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  Life   Art  26 Apr 2018  Exploring nature with a brush and camera

Exploring nature with a brush and camera

THE ASIAN AGE. | ALKA RAGHUVANSHI
Published : Apr 26, 2018, 2:34 am IST
Updated : Apr 26, 2018, 2:34 am IST

Another notable show that took place last week was Transition by young artist Chavi Asrani.

Works by (top) Achal Kumar, Aruna Vasudev and Chavi Asrani
 Works by (top) Achal Kumar, Aruna Vasudev and Chavi Asrani

The human preoccupation with his surroundings is as old as time. From cave paintings to “arranging” stones as vehicles of creative impulse, to guild the lily of nature has been a constant. Before the entry of the ubiquitous cameras, it was the job of the landscape artists to chronicle nature’s twists and turns, seasons, interplay of light during various parts of the day among other things. The skill of the artist was measured by the realism he or she brought to the depiction. But the work of the landscape photographer was a little more difficult — what could he possibly capture with so much skill that he was able to depict an aspect of nature that was his unique perspective as much as it was  reflective of reality.

The just concluded exhibition Landscape essentially captures monochromatic journeys with a brush and a camera by the artist-journalist and cinema person Aruna Vasudev and photographer Achal Kumar with great aplomb and impact. Held under the aegis of the art gallery Art Konsult, the black and white palette enhances their work; it concentrates light and shadow on their basic strokes and resonates with their voices. There is a lot of synergy in their styles and one takes off where the other leaves.   

 

Intrinsic to these works is the personal voyage of the interior and exterior landscape, a bridge between the predictable and the tangible realms. Their aesthetic visions are dissimilar, but within blossom similar passions and designs. “My current work is based on landscape paintings. In Japanese it is called Sumi-e, and is equally well known in East Asian countries though from China, Japan, Korea and Vietnam,” says Aruna.

Aruna concentrates on subtle monochromatic tones and delicate strokes with poetic, dreamlike landscapes of distant mountain realms, forests with haunting vistas, encompassing in their immensity and stillness. Her classic depictions of bamboo and lotus reveal the trained strokes of the traditional painter, moving beyond technique to proffer her personal vision of place and time.

 

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Her immersion in Asian cinema exposed her to the traditional East Asian schools of sumi-e and shan/shui painting, in which she found a natural corollary to both Haiku and Zen philosophy that have fascinated her. She has undertaken intensive study with contemporary masters in Korea, China and Japan. The meditative process of painting nature, of grinding and applying ink to the brush and then painting on delicate rice paper, infuses her life and creative expression.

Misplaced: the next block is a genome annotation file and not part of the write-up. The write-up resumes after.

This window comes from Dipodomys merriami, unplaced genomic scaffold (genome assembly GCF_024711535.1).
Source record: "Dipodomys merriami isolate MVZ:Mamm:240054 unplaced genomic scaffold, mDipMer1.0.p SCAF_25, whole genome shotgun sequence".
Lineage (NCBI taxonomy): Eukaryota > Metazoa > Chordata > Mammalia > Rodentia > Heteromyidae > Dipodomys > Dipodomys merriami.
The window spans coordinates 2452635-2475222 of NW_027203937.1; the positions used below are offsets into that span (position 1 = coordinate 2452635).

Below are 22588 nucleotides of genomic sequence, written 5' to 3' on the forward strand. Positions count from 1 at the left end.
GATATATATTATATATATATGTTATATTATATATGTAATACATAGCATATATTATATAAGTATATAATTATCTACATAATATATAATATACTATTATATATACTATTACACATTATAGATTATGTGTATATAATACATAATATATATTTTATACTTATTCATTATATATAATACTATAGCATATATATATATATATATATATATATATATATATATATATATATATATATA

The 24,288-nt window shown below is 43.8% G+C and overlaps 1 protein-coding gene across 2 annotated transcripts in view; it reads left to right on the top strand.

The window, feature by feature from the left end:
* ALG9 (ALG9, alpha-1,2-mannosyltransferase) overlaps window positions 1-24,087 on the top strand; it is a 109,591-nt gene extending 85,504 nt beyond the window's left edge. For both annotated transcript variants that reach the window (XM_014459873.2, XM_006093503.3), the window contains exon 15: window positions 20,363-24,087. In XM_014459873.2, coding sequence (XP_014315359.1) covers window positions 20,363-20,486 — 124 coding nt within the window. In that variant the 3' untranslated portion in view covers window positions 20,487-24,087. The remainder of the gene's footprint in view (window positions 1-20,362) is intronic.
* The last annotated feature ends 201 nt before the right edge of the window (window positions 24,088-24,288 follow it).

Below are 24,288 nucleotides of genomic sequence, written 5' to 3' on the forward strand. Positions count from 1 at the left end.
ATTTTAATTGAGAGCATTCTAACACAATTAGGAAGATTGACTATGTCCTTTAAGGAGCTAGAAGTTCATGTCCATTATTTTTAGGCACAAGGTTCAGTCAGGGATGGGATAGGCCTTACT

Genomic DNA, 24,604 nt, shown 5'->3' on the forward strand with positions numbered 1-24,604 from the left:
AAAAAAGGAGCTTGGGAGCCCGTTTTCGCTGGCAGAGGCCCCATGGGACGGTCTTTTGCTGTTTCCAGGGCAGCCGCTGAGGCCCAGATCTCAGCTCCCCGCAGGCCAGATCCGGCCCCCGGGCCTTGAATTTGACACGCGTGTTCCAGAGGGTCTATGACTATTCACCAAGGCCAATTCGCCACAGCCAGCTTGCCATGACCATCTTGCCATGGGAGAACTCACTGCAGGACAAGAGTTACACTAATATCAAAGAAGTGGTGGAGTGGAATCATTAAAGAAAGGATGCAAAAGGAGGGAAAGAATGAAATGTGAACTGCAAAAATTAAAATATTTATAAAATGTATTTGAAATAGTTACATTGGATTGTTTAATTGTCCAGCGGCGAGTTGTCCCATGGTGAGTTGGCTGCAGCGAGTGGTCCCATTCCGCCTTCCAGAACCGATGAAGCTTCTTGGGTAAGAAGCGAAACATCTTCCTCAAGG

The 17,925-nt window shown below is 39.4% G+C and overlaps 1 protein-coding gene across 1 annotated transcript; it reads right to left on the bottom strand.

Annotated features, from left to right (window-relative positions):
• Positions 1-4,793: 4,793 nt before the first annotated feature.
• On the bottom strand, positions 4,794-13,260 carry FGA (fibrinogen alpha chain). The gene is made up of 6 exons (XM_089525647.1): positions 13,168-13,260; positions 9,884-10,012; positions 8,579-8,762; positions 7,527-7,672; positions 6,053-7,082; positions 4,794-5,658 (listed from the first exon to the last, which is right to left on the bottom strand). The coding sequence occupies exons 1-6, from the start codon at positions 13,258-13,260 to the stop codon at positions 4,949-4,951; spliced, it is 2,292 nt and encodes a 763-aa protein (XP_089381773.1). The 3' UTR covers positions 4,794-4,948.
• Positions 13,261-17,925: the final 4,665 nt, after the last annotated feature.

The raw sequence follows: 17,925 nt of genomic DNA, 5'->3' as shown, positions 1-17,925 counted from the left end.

On the other hand, Achal Kumar focuses on the elemental, drawing the viewer into multi-dimensional layers extending beyond the borders of the lens and frame. Branches of trees silhouetted by mist, the wings of birds spanning the latitude of a walkway, a path seemingly frozen in time, yet distinctly familiar. Mist has been an important element in Achal Kumar’s photography, “Mist has its own graded depth, which gradually blurs the background, giving a new perspective to the ordinary which has been a perfect inspiration for me,” says the photographer.

 

His admiration and inspiration from the work of two maestros of the black and white idiom Ansel Adams and S Paul is evident in the nuances of his fine tuned selection. To me as an admirer of these two photographers Ansel Adams and S Paul, it was like seeing them both many steps forward with better technology and greater facilities.  

When Achal tells me that S Paul was his senior and mentor, I completely understand where he is coming from. I ask about the Ansel Adams in his work he says, “of course, I have admired his style and somewhere the admiration does have a sub-conscious impact,” he says with candour.  The swirling mist in the mountains, the fresh new leaves, the rain clouds, bare branches, dappling light of the sun, birds in flight and on unusual perches all find place in his perspective. “In my early years I would often go trekking and hiking where the nature bug bit me and capturing the beauty of which became my life’s passion,” says Achal. He has chronicled the vagaries of the flora and fauna throuhout Northern India.

 

Another notable show that took place last week was Transition by young artist Chavi Asrani.  

“To calm the senses and settle the rankling nerves I paint!

To experience and express ecstasy I paint!

To share the conduit between my inner cosmos and the universe before my eyes I paint!”

Ably mentored by senior and highly creative artist Naresh Kapuria, Chavi’s works are almost elemental in their sophistication and elegance. “Art has always been a conduit between my inner cosmos and the world I see. It has enabled otherwise indefinable emotions a voice in all possible tones. Through the inextricable entwining of colours and the canvas, I reflect my deepest thoughts, pondered on the shackles of the nature that constrain me and submerge in inspirations that fueled my passions. These sets of my non-figurative works allow me to be one with my deepest self, thereby connecting to the consciousness and get into the meditative zone, where I feel total liberation. The sight of a white canvas distorts gravity for me; I am pulled by it. Space and time settle in that blankness and I let myself flow in a play of gleaming colours,” says the charming artist.

 

Dr Alka Raghuvanshi is an art writer, curator and artist and can be contacted on alkaraghuvanshi@yahoo.com

Tags: ansel adams, s paul, zen philosophy, paintings